Part of the process is learning about my clients and helping them decide what artwork makes them happy, confident, and empowered. For me, that’s all. My clients invest in artwork because it brings them joy and confidence to literally wear the original artwork on their shoulder.

So how does it work?

I am an exclusive hand painting service. My clients already own things. I do not originate them, and I am not affiliated with any brands other than the companies that hire me to paint for them at events in the area.

People usually contact me through one of my social media platforms, primarily Instagram, or my website. I ask them to send me a photo of the piece they want customized, if they have any particular ideas, and what their budget is. From there, I made a general concept proposal and provided a quote. If they agree, we will move forward.

All the pieces are very special to my clients, as they are expensive or family heirlooms passed down from generation to generation. That’s a responsibility I don’t take lightly. So before my paintbrush actually touches their piece, I sketch the concept or create a digital mock-up on the computer for their approval. Once they approve, I will go to work.

Usually prices for something simpler like a monogram, stripes, or star types of designs start at $300. Some of the craziest pieces I’ve done are over $1,000. That’s usually just based on the amount of time I predict I’ll spend on a piece.

What is it like to paint such amazing canvases? Are there any special steps you need to take?

I start by preparing the canvas—cleaning the leather or coated canvas or whatever material. This prepares it for better adhesion of the paint.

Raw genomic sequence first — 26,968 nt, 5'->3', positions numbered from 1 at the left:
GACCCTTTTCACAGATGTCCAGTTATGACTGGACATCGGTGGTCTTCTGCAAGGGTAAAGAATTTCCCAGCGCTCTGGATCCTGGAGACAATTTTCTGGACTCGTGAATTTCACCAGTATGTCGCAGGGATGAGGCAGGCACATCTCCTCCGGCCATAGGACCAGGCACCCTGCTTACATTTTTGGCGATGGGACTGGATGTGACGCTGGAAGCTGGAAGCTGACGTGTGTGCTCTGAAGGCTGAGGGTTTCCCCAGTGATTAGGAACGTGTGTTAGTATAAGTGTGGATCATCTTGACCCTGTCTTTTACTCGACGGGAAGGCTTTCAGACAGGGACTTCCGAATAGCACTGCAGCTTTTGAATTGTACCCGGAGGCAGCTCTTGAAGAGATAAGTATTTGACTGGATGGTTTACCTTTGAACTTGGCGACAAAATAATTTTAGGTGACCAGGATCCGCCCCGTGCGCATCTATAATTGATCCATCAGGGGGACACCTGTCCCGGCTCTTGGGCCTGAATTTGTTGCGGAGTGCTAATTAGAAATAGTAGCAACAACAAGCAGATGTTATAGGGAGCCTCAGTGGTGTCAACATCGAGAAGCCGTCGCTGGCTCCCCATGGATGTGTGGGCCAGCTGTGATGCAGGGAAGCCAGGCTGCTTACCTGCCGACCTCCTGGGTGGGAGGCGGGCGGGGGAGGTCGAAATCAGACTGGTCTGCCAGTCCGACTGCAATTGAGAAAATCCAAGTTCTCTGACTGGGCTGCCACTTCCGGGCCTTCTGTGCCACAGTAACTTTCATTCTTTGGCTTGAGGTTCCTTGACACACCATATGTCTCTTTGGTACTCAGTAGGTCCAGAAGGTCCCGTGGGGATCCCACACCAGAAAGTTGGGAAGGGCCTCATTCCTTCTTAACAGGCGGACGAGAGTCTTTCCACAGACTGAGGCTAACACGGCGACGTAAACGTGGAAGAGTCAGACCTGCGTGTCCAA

The actual process is meticulous. Some pieces I spend between three and four hours. I also spent five hours on some of the more detailed pieces. So this is a process where I need a lot of endurance because I’m straight all day. Sometimes I forget my lunch break. I’m a perfectionist.

Hard work. It’s layers and layers of paint and waiting for the paint to dry and having a steady hand all day.

Image courtesy of Michele Sobel

Is it harder to paint things compared to a normal canvas?

Skin painting is my happy place. It is a smooth surface. It’s like a blank canvas, and it’s probably my favorite unique surface to paint on.

The more challenging surfaces are the less hard. For the most part, bags have a shape to them and they hold their shape. But the gloves you can take off. And that’s a bit of a challenge, especially when I’m trying to paint a 360-degree ring around a finger.

I also paint perfumes and beauty items. It was a challenge because it was a new type of canvas. All these different things I paint require different materials, paints, drying and curing methods. These are things that I actually taught myself. I never get something done before I feel comfortable working on it.

What is the most expensive thing you have painted?